I understand what run-parts does but I would like to know why the program is called run-parts. I've never heard someone call an executable in a directory a part. Why did the author name it run-parts and what are the parts?

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    The source code says: "Based on run-parts.pl version 0.2, Copyright (C) 1994 Ian Jackson." I wonder if Ian Jackson remembers why after ~25 years. (Also, this would be around the time of Debian 0.91.) – muru Aug 28 '18 at 2:05
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    @muru I do find it a lot intuitive pointing to directories to run scripts (parts of a job?); as a latin based tongue speaker we also use a lot that expression – Rui F Ribeiro Aug 28 '18 at 2:09

Ian Jackson wrote back:

I probably named it. I'm not sure why the etymology is not obvious. It runs various parts.

And a follow-up on why it could have used the word "parts":

They're just parts of the task to be run.


As per man 4 run-parts

Historically the crontab file contained configuration which called run-parts on files in cron.{daily,weekly,monthly} directories.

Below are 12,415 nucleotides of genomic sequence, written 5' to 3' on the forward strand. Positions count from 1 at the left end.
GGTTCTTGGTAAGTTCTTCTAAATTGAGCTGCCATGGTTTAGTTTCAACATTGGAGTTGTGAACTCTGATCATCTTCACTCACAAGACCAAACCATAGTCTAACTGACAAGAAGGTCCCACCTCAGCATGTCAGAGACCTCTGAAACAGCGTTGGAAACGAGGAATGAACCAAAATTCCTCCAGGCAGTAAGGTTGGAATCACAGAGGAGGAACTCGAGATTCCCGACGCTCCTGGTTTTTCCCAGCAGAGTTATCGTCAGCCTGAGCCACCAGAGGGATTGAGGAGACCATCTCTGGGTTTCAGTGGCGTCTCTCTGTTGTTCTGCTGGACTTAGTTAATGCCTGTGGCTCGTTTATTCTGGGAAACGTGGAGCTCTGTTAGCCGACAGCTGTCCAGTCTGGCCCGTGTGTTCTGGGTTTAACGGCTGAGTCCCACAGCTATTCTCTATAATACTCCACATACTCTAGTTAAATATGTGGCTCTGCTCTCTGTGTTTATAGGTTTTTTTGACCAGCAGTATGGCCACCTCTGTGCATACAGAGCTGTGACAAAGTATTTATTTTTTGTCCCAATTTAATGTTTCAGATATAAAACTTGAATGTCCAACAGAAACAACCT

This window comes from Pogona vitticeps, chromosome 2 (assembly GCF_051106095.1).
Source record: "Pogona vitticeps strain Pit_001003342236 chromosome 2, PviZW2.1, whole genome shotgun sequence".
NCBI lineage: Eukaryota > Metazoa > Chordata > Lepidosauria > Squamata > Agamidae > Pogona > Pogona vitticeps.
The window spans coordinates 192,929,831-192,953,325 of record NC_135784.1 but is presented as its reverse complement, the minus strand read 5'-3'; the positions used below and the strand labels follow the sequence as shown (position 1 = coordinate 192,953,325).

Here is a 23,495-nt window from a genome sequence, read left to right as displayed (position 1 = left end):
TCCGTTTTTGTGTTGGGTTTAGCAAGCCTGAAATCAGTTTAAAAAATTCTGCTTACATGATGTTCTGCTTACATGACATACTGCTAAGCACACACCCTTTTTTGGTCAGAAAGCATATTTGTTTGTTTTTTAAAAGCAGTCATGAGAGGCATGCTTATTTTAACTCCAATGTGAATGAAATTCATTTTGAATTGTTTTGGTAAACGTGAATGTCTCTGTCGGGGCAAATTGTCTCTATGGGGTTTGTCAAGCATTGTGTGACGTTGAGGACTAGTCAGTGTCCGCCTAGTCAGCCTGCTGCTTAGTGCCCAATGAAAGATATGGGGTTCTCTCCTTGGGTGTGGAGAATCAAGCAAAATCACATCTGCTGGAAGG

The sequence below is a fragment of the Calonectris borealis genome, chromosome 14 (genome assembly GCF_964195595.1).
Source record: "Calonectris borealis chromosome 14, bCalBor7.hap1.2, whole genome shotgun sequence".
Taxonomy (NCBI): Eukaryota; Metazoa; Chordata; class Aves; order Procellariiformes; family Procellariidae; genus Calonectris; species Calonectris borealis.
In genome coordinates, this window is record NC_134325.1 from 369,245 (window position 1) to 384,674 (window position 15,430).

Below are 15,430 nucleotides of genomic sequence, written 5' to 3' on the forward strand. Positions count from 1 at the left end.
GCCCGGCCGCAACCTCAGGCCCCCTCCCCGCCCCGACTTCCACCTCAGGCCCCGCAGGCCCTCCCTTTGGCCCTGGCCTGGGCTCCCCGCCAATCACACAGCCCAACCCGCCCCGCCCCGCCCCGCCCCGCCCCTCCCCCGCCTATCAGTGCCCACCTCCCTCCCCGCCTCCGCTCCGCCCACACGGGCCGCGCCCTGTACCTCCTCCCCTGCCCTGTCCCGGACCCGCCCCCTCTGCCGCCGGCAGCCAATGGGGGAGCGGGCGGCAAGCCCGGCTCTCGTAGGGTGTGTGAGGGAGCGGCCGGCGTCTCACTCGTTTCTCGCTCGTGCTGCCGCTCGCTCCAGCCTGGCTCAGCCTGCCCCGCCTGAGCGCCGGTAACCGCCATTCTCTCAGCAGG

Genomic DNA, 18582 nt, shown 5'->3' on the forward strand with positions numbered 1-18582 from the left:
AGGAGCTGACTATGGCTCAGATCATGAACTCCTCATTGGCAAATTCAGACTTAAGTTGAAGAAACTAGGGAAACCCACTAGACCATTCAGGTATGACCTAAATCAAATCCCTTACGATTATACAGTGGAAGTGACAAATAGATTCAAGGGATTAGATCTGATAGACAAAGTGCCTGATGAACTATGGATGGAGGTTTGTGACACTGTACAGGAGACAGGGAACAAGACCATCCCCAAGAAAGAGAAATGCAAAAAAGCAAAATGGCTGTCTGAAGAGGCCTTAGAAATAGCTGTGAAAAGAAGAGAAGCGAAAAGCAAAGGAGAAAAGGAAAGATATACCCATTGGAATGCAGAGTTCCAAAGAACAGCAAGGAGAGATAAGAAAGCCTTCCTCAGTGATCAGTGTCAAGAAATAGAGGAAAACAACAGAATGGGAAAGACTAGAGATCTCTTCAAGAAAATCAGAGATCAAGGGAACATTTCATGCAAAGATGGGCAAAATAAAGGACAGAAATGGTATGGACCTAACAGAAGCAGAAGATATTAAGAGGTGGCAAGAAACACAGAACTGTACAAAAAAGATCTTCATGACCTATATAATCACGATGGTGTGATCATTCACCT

Crontabs is a historical name for the run-parts script and the system crontab. The run-parts script runs all executables in the specified directory. Run-parts runs all executables in the specified directory. The execution of files can be allowed or denied by creating file jobs.allow or jobs.deny which worked similar as other allow/deny config files. The file must be created in the specified directory.

From what is run-parts in /etc/crontab, and how do I use it

It will run every script that is found in a directory. For example, if you do a listing of /etc/cron.hourly, you'll see that it's a directory where you can put executable files to be run every hour.

So, what we can see is that run-parts is a script created for the convenience of running crontab jobs scatered in files in a directory, and the parts are each individual script.

  • This doesn't really answer my question, it's just a restatement of my second sentence. – ldrg Aug 28 '18 at 2:02
  • I have noticed now, running late here... maybe you are answering you own question I guess. – Rui F Ribeiro Aug 28 '18 at 2:03

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